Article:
- contact: email@example.com
- WisCon 41 deadline for applications: April 25, 2017
Submission details for critique sessions
Joining a WisCon Workshops critique session is as simple as emailing your submission to the workshop coordinator by the deadline advertised at the top of the page. Our workshop welcomes any material that you would submit to a typical speculative fiction market. Your work need not be explicitly feminist. However, your work is unlikely to receive an ideal response if it is misogynist or otherwise offensive in its content or execution.
Your submission should include:
- Cover letter. The letter will be shared with everyone in your workshop group including the workshop leader. Your letter should include: a thumbnail description of your manuscript (e.g.: lesbian vampire novel, slipstream space opera story, et cetera), any particular elements of the manuscript that you want your fellow group members to pay attention to during the critique, any preference you have for a workshop leader, a brief statement of your writing credits if any, and any other information that will help us get to know you. The cover letter should be no more than one page.
- Your manuscript. You may submit a work up to 10,000 words in length — either a short story or the first few chapters of a novel. More detailed discussions on length are below. Please follow standard manuscript format guidelines when preparing your material. You can find guidance for formatting your manuscript in the resources section at the bottom of this page.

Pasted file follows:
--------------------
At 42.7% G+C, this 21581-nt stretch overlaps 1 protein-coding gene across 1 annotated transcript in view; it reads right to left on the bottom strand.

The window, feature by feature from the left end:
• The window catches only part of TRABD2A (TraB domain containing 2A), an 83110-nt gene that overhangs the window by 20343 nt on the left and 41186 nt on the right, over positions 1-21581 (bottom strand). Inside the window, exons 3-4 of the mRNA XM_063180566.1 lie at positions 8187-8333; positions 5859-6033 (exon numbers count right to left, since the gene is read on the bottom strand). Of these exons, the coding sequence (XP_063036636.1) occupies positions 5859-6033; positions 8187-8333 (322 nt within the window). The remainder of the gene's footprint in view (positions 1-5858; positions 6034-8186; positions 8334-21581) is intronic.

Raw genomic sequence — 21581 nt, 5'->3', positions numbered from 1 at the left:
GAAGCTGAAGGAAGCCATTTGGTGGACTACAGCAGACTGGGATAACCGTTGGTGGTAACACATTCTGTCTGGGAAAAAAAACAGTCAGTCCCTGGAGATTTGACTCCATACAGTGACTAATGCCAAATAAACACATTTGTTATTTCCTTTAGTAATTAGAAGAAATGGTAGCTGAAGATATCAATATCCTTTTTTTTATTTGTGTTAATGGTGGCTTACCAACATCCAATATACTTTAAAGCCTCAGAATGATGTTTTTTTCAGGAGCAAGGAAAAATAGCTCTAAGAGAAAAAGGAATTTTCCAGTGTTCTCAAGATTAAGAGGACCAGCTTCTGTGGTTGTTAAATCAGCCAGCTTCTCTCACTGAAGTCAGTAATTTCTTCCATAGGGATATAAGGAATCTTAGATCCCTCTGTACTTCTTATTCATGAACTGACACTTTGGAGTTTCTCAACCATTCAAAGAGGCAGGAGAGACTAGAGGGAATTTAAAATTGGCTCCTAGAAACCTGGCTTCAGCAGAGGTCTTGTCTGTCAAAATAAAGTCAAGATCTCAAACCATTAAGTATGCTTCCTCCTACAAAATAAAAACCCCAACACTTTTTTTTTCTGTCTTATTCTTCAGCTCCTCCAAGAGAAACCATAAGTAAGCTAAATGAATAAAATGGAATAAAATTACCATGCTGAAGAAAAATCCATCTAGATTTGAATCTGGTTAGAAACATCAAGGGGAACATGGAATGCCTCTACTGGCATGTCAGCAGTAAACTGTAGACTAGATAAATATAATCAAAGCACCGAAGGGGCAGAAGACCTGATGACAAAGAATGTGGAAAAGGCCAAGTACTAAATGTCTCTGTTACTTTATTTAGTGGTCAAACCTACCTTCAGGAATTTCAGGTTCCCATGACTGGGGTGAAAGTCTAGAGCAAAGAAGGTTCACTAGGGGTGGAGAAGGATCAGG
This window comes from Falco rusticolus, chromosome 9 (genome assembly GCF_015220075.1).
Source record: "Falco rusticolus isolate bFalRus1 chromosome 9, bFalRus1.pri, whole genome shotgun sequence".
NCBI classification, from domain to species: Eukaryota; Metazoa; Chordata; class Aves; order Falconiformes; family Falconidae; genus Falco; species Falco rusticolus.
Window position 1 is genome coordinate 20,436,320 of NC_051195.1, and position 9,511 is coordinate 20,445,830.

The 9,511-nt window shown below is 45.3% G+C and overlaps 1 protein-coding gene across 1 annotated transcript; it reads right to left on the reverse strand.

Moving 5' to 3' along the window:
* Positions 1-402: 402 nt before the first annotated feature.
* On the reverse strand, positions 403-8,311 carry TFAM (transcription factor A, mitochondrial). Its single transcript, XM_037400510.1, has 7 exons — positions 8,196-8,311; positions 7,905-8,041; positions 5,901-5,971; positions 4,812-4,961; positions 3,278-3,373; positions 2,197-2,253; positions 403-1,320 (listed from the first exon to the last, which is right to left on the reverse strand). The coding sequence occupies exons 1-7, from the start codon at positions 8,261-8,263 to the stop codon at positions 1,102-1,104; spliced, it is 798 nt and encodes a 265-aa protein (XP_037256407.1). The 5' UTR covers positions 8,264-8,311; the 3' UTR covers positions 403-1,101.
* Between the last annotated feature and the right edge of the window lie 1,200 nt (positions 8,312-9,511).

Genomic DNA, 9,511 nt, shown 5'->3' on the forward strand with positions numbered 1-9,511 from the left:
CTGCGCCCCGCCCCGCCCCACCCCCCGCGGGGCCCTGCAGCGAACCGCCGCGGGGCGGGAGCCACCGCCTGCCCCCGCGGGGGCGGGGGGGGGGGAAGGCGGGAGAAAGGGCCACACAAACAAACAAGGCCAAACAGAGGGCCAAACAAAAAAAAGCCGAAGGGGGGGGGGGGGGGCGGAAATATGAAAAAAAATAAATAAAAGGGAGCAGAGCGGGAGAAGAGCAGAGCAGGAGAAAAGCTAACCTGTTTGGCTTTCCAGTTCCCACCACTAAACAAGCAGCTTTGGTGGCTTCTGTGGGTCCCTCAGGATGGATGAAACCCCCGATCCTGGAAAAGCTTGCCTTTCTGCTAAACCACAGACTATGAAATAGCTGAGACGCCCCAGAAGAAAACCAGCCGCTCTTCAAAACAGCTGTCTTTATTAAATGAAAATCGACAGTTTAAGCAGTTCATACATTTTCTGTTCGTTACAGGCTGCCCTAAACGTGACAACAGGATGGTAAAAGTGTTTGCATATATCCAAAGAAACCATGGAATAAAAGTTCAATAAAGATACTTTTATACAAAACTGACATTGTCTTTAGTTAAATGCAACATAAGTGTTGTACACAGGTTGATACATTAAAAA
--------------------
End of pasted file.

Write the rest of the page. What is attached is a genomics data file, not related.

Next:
Your materials must be submitted as attachments to your email — please do not copy/paste your submission into the email itself. Attachments should be either RTF or MS Word documents. Once you’ve been assigned to a workshop group, you will receive materials to critique in similar email attachment format, so we strongly encourage you to use an email address for the workshop that can accept large attachments without filling up your inbox.
In the email itself, please confirm that you are registered for WisCon. If you are not registered for the convention by the deadline for workshop submissions, you will not be eligible to participate in the workshop.